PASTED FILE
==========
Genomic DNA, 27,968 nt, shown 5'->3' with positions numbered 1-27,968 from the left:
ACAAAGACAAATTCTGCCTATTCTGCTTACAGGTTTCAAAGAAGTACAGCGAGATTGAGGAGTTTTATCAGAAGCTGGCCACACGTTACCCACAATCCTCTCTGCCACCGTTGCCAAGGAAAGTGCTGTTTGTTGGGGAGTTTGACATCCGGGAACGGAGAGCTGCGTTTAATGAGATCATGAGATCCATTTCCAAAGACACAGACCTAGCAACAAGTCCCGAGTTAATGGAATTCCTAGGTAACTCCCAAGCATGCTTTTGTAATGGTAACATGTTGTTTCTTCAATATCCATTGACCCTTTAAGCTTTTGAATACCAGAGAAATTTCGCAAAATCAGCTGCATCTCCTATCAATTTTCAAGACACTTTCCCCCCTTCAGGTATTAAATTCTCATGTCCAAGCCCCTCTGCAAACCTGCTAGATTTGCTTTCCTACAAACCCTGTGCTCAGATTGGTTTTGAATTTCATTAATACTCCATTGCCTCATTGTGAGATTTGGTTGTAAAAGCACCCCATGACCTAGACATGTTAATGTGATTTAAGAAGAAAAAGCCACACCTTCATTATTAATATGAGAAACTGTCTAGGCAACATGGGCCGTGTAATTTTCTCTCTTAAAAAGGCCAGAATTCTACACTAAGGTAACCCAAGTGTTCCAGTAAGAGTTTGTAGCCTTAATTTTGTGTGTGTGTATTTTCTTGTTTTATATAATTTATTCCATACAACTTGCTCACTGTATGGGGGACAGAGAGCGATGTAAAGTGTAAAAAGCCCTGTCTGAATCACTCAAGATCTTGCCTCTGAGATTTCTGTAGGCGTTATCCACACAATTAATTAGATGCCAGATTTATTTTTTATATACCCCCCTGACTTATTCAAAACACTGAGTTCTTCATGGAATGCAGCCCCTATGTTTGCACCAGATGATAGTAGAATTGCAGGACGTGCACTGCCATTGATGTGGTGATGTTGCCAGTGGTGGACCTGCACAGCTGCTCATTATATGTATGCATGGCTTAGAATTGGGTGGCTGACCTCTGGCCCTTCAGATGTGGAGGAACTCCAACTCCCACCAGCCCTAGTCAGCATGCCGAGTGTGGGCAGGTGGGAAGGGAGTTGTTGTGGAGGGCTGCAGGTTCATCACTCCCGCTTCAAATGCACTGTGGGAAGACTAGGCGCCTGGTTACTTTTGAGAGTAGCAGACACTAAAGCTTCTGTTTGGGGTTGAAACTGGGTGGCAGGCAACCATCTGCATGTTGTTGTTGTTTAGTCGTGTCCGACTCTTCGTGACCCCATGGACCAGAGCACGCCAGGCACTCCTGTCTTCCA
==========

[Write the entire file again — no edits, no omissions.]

Genomic DNA, 27,968 nt, shown 5'->3' with positions numbered 1-27,968 from the left:
ACAAAGACAAATTCTGCCTATTCTGCTTACAGGTTTCAAAGAAGTACAGCGAGATTGAGGAGTTTTATCAGAAGCTGGCCACACGTTACCCACAATCCTCTCTGCCACCGTTGCCAAGGAAAGTGCTGTTTGTTGGGGAGTTTGACATCCGGGAACGGAGAGCTGCGTTTAATGAGATCATGAGATCCATTTCCAAAGACACAGACCTAGCAACAAGTCCCGAGTTAATGGAATTCCTAGGTAACTCCCAAGCATGCTTTTGTAATGGTAACATGTTGTTTCTTCAATATCCATTGACCCTTTAAGCTTTTGAATACCAGAGAAATTTCGCAAAATCAGCTGCATCTCCTATCAATTTTCAAGACACTTTCCCCCCTTCAGGTATTAAATTCTCATGTCCAAGCCCCTCTGCAAACCTGCTAGATTTGCTTTCCTACAAACCCTGTGCTCAGATTGGTTTTGAATTTCATTAATACTCCATTGCCTCATTGTGAGATTTGGTTGTAAAAGCACCCCATGACCTAGACATGTTAATGTGATTTAAGAAGAAAAAGCCACACCTTCATTATTAATATGAGAAACTGTCTAGGCAACATGGGCCGTGTAATTTTCTCTCTTAAAAAGGCCAGAATTCTACACTAAGGTAACCCAAGTGTTCCAGTAAGAGTTTGTAGCCTTAATTTTGTGTGTGTGTATTTTCTTGTTTTATATAATTTATTCCATACAACTTGCTCACTGTATGGGGGACAGAGAGCGATGTAAAGTGTAAAAAGCCCTGTCTGAATCACTCAAGATCTTGCCTCTGAGATTTCTGTAGGCGTTATCCACACAATTAATTAGATGCCAGATTTATTTTTTATATACCCCCCTGACTTATTCAAAACACTGAGTTCTTCATGGAATGCAGCCCCTATGTTTGCACCAGATGATAGTAGAATTGCAGGACGTGCACTGCCATTGATGTGGTGATGTTGCCAGTGGTGGACCTGCACAGCTGCTCATTATATGTATGCATGGCTTAGAATTGGGTGGCTGACCTCTGGCCCTTCAGATGTGGAGGAACTCCAACTCCCACCAGCCCTAGTCAGCATGCCGAGTGTGGGCAGGTGGGAAGGGAGTTGTTGTGGAGGGCTGCAGGTTCATCACTCCCGCTTCAAATGCACTGTGGGAAGACTAGGCGCCTGGTTACTTTTGAGAGTAGCAGACACTAAAGCTTCTGTTTGGGGTTGAAACTGGGTGGCAGGCAACCATCTGCATGTTGTTGTTGTTTAGTCGTGTCCGACTCTTCGTGACCCCATGGACCAGAGCACGCCAGGCACTCCTGTCTTCCA